Teresa Morgan speculates about why Christianity might have appealed to women.
One of the tantalising things when we study early Christianity is that we have so little information about who was most attracted to it in the early days. Was it mostly the poor or was there a sprinkling of the rich from an early date? Was it mostly men or mostly women? Mostly slaves or freedmen, or mostly free people? We don’t know with any certainty, but we do hear quite regularly in early Christian sources that Christianity was attractive to women. And it may early on even have been attractive to some quite aristocratic and wealthy women who may have supported very early churches.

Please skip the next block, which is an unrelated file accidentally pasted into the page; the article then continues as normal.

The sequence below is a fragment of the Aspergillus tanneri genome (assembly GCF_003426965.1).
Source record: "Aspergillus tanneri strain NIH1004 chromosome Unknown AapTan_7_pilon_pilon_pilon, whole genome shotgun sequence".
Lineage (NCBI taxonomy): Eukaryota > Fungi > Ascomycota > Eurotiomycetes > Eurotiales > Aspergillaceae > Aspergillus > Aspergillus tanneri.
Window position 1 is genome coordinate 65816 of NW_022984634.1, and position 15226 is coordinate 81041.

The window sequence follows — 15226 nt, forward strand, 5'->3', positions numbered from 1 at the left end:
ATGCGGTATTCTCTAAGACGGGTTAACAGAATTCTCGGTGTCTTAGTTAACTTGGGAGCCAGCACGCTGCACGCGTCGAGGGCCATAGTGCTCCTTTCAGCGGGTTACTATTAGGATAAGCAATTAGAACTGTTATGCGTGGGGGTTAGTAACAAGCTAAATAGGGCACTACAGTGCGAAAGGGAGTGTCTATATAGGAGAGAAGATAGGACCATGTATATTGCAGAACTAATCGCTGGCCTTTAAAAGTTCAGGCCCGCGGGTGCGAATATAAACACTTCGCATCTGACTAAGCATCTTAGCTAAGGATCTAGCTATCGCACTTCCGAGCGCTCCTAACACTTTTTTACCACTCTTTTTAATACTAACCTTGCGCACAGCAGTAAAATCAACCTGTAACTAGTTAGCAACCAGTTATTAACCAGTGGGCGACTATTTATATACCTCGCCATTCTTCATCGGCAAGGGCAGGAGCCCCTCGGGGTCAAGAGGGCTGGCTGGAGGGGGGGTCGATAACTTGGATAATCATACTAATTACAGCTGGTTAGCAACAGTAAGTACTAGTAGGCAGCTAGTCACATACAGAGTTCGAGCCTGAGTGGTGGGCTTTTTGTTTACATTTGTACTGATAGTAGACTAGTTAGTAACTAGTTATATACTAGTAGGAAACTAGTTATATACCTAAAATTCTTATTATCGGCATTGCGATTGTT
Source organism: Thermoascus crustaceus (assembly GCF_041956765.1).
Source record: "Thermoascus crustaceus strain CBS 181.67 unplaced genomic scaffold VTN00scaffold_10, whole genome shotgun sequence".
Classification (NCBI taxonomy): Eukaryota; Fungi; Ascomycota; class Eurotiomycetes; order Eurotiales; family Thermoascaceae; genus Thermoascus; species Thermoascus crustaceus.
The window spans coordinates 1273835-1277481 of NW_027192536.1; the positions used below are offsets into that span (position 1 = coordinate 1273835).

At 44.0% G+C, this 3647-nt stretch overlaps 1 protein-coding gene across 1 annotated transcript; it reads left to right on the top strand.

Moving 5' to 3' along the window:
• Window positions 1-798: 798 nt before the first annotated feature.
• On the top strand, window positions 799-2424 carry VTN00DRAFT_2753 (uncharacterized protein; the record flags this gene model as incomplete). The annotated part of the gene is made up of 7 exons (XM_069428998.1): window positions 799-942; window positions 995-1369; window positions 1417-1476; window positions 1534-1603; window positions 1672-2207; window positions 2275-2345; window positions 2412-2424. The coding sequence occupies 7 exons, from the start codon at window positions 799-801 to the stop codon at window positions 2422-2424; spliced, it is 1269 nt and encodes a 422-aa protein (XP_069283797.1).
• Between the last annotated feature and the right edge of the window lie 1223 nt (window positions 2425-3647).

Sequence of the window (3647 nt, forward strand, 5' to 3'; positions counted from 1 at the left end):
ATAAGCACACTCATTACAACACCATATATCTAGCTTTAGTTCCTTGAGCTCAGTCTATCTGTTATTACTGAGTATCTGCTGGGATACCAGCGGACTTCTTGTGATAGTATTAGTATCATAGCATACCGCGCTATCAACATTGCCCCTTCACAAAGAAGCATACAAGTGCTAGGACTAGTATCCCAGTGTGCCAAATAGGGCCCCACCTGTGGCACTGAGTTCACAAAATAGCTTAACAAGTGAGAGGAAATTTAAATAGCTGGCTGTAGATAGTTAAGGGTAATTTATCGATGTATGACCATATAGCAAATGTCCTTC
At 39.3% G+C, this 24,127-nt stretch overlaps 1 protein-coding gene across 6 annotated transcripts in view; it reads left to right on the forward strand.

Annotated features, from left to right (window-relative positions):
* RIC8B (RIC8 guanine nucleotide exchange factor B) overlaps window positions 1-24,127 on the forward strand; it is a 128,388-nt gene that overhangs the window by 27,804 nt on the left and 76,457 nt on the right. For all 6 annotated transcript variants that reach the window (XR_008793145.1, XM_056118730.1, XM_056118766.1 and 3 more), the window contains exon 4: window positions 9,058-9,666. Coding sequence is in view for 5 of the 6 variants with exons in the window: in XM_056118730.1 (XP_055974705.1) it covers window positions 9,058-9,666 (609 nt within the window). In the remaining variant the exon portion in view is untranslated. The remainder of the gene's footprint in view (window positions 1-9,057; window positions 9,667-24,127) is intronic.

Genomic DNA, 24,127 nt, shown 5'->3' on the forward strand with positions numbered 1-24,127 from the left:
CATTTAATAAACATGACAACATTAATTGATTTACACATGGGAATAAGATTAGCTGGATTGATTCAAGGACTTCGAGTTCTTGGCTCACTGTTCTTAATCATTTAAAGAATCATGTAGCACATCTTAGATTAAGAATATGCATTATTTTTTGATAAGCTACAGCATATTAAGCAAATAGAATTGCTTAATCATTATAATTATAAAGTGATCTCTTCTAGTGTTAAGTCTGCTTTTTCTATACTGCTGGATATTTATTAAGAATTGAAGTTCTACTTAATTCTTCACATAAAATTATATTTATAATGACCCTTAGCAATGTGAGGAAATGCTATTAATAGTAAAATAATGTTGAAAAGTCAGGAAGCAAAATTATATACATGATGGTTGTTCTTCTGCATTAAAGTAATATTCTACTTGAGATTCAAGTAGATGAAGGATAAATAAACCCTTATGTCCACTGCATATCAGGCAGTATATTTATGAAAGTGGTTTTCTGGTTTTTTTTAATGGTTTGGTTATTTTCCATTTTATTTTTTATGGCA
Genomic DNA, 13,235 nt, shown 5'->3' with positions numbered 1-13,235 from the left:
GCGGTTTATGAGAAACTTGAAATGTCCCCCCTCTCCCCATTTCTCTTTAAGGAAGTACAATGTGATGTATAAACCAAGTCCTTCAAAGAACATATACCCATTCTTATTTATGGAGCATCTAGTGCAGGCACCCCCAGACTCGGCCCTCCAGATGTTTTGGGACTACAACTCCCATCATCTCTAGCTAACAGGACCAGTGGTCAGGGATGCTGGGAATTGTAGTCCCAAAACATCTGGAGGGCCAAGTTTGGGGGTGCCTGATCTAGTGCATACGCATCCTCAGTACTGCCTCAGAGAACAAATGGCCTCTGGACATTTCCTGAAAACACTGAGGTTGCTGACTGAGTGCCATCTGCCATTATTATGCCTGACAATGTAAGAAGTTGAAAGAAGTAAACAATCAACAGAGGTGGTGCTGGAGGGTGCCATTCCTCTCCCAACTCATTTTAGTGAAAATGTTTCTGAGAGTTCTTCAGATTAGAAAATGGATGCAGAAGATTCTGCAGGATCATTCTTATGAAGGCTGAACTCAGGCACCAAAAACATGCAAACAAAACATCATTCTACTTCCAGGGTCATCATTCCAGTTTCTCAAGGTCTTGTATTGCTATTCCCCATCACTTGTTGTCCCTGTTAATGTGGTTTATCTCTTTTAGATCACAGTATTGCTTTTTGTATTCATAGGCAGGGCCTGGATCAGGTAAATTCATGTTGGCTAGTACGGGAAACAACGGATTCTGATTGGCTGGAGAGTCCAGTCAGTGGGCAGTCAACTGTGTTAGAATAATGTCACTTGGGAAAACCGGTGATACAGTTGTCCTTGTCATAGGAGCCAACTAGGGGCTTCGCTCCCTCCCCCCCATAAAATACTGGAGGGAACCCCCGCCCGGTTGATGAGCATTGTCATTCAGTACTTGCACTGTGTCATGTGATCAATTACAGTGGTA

It’s certainly possible, and it’s certainly quite attractive to think that that might be because of the emphasis on love, on care – on care especially for the vulnerable, on care for widows and children and orphans, who might be seen as especially the concern of widows and especially the concern of the domestic sphere. So we don’t know for certain but it’s certainly a possibility.